I think that the worst part of climate change is that there is not a whole lot that we can do about it. Climate change is a natural process that we as humans have accelerated. Now that it is in the works, there is not a terrible amount of things that we can do to stop it. We can treat the symptoms but not the disease, and we have to accept that.
As for the worst effect of climate change, I think it’s the escalation of severe weather patterns, such as storms, floods and droughts. These are particularly dangerous to humans. Flash floods and persistent droughts claim millions of lives and are likely to increase in frequency in a warming world. Flooding can also devastate infrastructure and lead to the spread of dangerous waterborne diseases-another scary effect.
I agree with both answers above. Climate change is a sensitive issue that has seemingly unlimited side effects. Scientists who study endangered species fear that variations in temperature could change habitat ranges for many animal species. This could result in invasive species outcompeting native species and disrupting sensitive ecosystems. As a result, an unknown amount of flora and fauna could be negatively impacted.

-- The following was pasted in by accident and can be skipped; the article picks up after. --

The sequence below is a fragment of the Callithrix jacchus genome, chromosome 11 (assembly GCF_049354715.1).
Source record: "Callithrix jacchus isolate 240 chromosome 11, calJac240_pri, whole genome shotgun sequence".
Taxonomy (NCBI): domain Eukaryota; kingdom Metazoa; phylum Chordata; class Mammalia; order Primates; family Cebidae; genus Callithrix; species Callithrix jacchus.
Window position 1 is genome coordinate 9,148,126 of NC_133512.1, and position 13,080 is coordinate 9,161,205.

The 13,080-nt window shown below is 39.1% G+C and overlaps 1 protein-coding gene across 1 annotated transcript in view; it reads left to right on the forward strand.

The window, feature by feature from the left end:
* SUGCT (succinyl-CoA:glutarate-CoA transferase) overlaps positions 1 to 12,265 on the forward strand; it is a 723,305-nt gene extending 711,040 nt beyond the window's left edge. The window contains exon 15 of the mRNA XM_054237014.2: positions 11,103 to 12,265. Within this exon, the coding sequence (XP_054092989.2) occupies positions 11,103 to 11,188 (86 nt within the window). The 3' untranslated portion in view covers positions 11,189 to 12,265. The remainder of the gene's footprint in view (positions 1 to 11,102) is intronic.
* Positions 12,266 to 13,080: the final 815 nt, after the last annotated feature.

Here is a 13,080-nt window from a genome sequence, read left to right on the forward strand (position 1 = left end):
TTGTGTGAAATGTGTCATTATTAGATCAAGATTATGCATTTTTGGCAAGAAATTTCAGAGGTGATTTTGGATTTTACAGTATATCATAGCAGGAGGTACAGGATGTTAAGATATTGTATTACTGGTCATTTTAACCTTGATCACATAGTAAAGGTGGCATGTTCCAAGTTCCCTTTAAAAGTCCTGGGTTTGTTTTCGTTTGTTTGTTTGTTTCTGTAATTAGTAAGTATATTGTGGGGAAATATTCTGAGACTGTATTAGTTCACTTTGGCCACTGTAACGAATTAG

The worst part of climate change, in my opinion, is the problems we’re leaving for future generations to clean up, which won’t fully be known until far after we’re gone. It’s how climate change effects people that is the real tragedy (even though the environment matters also, nature can heal itself given time.) Imagine being born into a world that is falling apart. What type of outlook would you have on life? What kind of a life is worth living that’s devoid of optimism or hope? We need to preserve the right for future generations to have enjoyable lives. That means sustainability needs to become the main priority to focus on in our lifetimes. Every decision we make, needs to be thought of in the context of sustaining the health of the environment for the future. We need to convince governments and corporations to work in the name of sustainability, and teach our children (hopefully fewer of them,) the importance of being stewards for the environment.
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